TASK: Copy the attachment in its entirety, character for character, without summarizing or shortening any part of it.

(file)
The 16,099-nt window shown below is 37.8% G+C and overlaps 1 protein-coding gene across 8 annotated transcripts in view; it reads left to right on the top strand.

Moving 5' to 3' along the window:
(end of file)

The 16,099-nt window shown below is 37.8% G+C and overlaps 1 protein-coding gene across 8 annotated transcripts in view; it reads left to right on the top strand.

Moving 5' to 3' along the window: